SECTION 4 - Concluding Discussion & Recommendations (cont'd)
- 4.4 Support Services
- 4.5 New Understanding
- 4.6 Counselling Support
- 4.7 Social Services
- 4.8 Harm Reduction
Many of those interviewed spoke of the heartache they caused their family and caregivers. Over the years, families and caregivers have shared with me the demands this lifestyle places on parents, families and their children. Many years ago in Calgary, I assisted a group of parents challenged by their children’s entrance into the trade by meeting with them weekly. This group still meets and provides one another with support.
"We were all in the same boat and we were able to share our experiences. Many times we laughed and many times we cried. We were there to help new parents entering this heartache." (Helen Shaver, Parent Support Group, September 2001)
In working with parents and caregivers, they spoke of the exhaustion they experienced supporting and staying connected with their youth during these challenging times. It became clear that a greater social support network could be of value. Services for family and youth support systems restoration are imperative.
That parent/caregiver support groups be established to support parents/caregivers whose children have just entered the trade. These groups would be facilitated by parents/caregivers whose children have been or are still involved in the trade.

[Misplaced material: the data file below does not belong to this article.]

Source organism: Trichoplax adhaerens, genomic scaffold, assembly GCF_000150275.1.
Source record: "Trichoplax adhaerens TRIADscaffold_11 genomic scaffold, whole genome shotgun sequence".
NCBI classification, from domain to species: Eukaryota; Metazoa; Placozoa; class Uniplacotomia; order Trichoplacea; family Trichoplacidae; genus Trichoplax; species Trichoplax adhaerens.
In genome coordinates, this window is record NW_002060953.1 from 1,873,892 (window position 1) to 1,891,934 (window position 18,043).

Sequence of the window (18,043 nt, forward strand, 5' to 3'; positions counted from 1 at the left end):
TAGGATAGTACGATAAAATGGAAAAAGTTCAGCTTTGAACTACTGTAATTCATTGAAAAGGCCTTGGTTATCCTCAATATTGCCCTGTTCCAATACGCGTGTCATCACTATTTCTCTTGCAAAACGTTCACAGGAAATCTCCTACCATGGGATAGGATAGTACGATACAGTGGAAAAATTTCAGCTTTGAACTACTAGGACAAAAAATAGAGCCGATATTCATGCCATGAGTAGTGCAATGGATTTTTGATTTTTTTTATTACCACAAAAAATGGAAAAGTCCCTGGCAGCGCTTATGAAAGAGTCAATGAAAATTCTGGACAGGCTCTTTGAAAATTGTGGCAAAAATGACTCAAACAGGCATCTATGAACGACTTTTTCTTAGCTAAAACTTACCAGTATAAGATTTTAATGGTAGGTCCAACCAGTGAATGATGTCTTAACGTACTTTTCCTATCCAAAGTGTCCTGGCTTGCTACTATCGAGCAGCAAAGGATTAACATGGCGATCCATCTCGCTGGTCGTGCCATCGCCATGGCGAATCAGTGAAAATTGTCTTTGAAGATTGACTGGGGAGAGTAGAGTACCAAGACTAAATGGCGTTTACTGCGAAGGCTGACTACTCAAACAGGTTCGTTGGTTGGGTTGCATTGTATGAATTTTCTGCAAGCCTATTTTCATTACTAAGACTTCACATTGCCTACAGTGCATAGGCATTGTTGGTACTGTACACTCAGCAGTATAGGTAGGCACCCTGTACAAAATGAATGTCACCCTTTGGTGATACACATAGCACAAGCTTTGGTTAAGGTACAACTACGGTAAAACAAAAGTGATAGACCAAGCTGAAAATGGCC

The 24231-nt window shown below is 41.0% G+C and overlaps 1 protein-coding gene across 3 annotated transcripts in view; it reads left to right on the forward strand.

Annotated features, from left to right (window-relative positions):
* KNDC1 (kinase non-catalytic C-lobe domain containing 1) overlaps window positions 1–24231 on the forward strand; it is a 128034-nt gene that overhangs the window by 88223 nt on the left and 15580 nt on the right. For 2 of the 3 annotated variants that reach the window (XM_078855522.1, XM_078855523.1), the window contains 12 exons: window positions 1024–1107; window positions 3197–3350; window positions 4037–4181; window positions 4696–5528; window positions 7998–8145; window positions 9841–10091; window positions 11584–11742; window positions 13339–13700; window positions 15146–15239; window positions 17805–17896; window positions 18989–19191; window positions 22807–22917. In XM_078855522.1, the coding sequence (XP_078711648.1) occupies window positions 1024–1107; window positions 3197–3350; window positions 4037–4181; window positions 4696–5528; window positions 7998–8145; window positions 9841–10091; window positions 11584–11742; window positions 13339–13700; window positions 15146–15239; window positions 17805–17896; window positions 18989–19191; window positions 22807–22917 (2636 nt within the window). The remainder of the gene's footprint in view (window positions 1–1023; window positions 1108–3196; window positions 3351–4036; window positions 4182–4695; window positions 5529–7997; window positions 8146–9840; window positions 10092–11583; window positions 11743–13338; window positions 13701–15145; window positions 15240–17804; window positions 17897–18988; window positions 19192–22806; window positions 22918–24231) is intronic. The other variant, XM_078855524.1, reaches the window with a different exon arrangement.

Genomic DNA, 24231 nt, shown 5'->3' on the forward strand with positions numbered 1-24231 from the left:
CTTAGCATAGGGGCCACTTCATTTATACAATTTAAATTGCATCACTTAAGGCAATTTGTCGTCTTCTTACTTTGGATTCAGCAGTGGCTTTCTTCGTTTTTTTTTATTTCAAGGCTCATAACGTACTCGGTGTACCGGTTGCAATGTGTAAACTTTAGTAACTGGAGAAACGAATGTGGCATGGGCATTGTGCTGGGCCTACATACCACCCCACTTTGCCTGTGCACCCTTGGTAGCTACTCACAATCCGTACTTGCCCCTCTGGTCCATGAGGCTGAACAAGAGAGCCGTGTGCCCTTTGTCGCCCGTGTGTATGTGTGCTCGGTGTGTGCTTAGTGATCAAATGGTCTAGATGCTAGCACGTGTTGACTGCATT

During my research, many interviewed spoke of individuals, such as family and friends who assisted them during the transition. The development of a support team for a young person transitioning off the street could ease the strain on any one individual. It would bring together a collection of individuals with different skills and relationships with this population
That a Support Team be established to assist youth when exiting the trade. The team would support the family and provide the person reintegrating with a choice of individuals for support. The Support Team would also provide a sense of camaraderie and synergy for its own members.
Young persons interviewed spoke about the frustration they experienced in transitioning off the street. Where would they live, work, eat, earn money, attend school and gain services for their personal health and mental health? Many became frustrated chasing down these services and gave up. The transition could be eased and be more successful with Social Service agencies providing a complete package to youth leaving behind a dangerous, yet self-sufficient lifestyle.
That all-inclusive one-stop service packages be designed for those leaving the trade. To assist in the exiting process, there must be the provision of attainable and viable options. Providing pre-determined packaged options with flexibility in a timely fashion is imperative. These packages would include information on: housing, clothing, health, employment, education, financial assistance and planning, life skills, recreation, and counselling.It is important that these services be designed in a flexible fashion, to accommodate the number of times it takes for an individual to successfully leave the street.
That reality based re-integration materials be developed for those individuals who are attempting to re-integrate into society. Again, this material would be developed in consultation with those who have exited the trade and reintegrated back into society.